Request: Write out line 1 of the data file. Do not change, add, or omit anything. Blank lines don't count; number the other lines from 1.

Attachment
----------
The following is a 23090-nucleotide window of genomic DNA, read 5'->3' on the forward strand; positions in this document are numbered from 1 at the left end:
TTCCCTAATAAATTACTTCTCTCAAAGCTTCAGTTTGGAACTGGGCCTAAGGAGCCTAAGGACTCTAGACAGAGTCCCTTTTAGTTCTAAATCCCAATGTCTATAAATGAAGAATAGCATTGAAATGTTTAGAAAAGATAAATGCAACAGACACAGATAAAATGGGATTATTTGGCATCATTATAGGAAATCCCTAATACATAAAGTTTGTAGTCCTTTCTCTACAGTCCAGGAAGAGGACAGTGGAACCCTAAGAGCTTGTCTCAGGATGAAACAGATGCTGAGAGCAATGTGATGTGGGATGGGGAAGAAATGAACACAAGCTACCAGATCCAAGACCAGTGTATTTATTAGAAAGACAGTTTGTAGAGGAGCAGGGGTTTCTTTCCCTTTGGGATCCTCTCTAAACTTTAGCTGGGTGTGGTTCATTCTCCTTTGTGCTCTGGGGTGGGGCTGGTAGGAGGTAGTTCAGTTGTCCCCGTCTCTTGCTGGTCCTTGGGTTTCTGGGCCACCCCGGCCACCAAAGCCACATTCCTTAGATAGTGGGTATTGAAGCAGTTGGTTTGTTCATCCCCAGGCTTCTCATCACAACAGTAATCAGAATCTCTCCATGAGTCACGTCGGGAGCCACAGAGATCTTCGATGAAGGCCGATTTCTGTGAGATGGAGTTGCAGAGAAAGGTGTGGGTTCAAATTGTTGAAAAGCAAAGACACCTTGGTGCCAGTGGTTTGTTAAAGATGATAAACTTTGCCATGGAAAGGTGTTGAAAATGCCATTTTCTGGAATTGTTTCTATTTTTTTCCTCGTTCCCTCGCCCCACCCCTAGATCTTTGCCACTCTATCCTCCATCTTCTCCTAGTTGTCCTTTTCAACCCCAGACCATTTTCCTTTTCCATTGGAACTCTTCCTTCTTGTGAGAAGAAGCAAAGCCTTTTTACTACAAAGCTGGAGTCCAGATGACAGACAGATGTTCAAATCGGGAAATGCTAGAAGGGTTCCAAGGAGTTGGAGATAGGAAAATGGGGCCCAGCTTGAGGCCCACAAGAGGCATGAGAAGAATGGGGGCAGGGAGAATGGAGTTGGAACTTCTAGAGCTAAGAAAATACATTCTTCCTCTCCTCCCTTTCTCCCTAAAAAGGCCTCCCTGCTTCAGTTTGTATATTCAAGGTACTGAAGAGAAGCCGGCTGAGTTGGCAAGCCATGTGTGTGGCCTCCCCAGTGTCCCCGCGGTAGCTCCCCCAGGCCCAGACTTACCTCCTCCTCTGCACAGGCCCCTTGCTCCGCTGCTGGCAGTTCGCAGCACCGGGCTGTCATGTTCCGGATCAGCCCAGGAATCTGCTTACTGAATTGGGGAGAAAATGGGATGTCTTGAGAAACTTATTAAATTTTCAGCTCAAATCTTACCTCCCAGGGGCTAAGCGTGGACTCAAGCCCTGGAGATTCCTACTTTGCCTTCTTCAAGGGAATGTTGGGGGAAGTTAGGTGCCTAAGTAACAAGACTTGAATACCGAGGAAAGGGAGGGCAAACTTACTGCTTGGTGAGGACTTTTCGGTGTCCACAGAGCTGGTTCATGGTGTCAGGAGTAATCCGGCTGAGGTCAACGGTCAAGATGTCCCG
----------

The following is a 23090-nucleotide window of genomic DNA, read 5'->3' on the forward strand; positions in this document are numbered from 1 at the left end: